This is so different that what I’m used to with local town parades. In springtime, my ex and I used to take our girls and her nephews to a local parade. There were floats of local schools, sport teams, organizations, and various clubs (not even close to as big as the Krewe Floats in Mardi Gras). They threw candy for the kids, which the kids went crazy for, running here and there to make sure not one piece was missed. One year, the city banned the throwing of candy. So sad to see all the children just sit in chairs and wave, missing their enthusiasm and excitement to dash out for that one small tootsie roll.
I can’t imagine what it must look and feel like to see not only kids, but adults tapping into their inner child, trying to catch different types of throws from so many differently themed floats. No wonder why it’s a family event and also so revered as a community. And no wonder why it was emotionally hard and difficult for so many people to find out that this year’s Carnival was canceled due to the pandemic. I have a completely different understanding and compassion for the struggles my girlfriend was having celebrating Mardi Gras this year. I didn’t fully understand.
Now here was something else completely new for me. Everywhere you went, there were King Cakes for sale. I was thinking this was just a New Orleans tradition. Not realizing that it was a Mardi Gras tradition during only a part of the year. You go into the grocery store. King Cakes everywhere.
Speaking of tradition, how the heck is eating frosted purple, green and gold candy sprinkled cake with a baby hidden in it a tradition? I mean, any excuse I can have to eat sweets, bring it on! But why is this such a huge tradition?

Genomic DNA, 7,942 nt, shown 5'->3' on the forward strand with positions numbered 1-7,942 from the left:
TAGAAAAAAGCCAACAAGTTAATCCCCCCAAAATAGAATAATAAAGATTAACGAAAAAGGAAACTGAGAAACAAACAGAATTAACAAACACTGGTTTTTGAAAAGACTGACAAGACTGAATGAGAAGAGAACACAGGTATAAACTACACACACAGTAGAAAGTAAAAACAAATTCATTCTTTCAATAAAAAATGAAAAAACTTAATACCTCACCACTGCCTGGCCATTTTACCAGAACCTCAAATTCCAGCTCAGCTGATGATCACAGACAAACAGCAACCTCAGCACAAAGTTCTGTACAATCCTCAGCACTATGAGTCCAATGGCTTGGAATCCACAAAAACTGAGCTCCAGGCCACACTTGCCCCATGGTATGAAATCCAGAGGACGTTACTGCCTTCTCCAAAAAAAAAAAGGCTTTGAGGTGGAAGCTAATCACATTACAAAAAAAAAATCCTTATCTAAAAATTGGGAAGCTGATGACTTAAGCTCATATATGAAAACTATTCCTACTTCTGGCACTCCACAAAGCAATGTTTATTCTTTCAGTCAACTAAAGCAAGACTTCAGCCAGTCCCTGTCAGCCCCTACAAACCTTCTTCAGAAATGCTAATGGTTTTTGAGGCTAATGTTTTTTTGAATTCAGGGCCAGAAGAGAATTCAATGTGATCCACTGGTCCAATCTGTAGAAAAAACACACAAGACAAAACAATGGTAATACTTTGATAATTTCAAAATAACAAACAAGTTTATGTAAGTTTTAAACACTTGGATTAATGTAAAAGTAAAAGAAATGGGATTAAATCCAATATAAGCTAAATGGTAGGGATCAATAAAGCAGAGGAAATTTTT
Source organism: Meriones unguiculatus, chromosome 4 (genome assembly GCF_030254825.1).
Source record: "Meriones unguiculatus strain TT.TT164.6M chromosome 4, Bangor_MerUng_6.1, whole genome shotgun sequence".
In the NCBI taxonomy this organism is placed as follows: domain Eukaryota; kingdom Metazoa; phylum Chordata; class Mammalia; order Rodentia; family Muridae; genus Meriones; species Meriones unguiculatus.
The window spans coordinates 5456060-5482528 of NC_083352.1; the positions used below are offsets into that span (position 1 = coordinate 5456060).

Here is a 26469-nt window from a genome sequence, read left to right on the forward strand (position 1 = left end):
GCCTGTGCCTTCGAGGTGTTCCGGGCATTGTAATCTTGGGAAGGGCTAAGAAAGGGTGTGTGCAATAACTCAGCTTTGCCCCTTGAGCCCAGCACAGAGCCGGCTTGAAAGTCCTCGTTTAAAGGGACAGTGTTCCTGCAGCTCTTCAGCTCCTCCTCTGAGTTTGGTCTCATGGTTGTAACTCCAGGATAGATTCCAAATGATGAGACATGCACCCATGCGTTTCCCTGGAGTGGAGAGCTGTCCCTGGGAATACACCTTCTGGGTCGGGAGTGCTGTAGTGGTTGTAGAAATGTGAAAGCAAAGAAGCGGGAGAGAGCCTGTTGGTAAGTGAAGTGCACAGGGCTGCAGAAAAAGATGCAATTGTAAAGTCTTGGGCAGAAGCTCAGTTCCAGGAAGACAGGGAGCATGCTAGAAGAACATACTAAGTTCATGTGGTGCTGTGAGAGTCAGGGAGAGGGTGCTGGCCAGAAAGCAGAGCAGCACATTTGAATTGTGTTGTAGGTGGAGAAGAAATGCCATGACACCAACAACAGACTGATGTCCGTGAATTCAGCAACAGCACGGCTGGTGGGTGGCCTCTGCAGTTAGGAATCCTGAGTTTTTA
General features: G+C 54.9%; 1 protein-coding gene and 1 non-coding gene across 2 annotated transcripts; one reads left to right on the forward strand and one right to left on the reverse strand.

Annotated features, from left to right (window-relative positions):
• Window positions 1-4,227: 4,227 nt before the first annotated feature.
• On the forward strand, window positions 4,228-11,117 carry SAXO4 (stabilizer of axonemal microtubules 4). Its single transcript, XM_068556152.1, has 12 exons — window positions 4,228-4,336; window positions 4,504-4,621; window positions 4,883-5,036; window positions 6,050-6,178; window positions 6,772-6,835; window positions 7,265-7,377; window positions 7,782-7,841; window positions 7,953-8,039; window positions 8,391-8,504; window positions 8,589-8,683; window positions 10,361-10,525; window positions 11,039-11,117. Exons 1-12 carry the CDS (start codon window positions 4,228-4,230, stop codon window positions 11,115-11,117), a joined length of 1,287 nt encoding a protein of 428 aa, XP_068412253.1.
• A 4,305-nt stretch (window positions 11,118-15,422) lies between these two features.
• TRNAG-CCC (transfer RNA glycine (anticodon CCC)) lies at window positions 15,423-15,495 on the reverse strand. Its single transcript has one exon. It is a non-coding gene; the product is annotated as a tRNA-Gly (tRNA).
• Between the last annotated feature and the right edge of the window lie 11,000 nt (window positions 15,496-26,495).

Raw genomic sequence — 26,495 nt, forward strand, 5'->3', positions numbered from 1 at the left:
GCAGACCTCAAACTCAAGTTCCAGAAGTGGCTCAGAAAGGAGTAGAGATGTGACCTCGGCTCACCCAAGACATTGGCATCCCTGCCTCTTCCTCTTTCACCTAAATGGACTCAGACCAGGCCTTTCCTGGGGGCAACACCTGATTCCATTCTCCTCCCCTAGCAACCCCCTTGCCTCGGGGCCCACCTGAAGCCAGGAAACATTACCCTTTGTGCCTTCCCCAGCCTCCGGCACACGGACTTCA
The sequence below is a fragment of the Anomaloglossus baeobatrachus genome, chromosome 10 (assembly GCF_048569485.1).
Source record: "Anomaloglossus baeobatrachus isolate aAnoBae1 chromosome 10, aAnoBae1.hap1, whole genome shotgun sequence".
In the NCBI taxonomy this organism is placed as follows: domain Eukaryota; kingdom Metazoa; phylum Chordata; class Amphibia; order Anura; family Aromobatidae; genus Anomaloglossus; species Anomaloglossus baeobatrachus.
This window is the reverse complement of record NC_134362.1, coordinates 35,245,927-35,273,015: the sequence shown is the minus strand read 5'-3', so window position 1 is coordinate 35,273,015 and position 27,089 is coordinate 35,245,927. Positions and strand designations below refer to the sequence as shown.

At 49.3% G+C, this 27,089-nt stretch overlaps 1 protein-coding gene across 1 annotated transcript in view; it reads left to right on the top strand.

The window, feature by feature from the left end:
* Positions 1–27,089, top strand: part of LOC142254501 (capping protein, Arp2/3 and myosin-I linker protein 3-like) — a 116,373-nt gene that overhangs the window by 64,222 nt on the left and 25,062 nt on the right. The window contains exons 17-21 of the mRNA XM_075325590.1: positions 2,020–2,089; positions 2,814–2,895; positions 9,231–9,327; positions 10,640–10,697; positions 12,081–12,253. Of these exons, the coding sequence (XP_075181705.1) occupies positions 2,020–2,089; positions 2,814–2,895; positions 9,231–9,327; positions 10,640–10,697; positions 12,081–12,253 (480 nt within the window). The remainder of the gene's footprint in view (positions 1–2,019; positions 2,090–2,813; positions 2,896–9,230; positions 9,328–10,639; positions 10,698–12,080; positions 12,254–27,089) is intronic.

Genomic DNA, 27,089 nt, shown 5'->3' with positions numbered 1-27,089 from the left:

Time to do more research.
According to the Christian faith, Jesus first showed himself to the three wise men and to the world on January 6th, also known as Twelfth Night or the Epiphany. The word “Epiphany” is from the Greek word “to show.” This is the day Mardi Gras season – hence king cake season – begins.
So that’s what the Epiphany is? Once again, I’m learning. Bear with me please. And no judgment. I’m sure some of my Fledglings are learning along with me. Remember, it isn’t until we become aware that we can truly appreciate ourselves, others, and the world around us
The baby symbolizes baby Jesus and is placed inside each cake to signify the Epiphany. The cake is then sliced up and handed out to everyone in attendance. They look inside their cake… (Which I learned is important because these babies are tiny and can become a choking hazard. Which is why most bakeries don’t put the baby in the cake. You have to do it yourself. That kinda sucks because then one person knows where the baby is and can’t participate in the tradition. I digress.) Whoever ends up with the baby becomes known as the King (kinda sexist if you ask me, once again I digress) and due to the tradition, they are charged with the responsibility of bringing the cake to the next event.
King’s Cake is Mardi Gras’ Most Famous Desert
~ Food Insider
Great, now I’m craving a slice of King Cake.
Flambeaux – The Keepers of the Light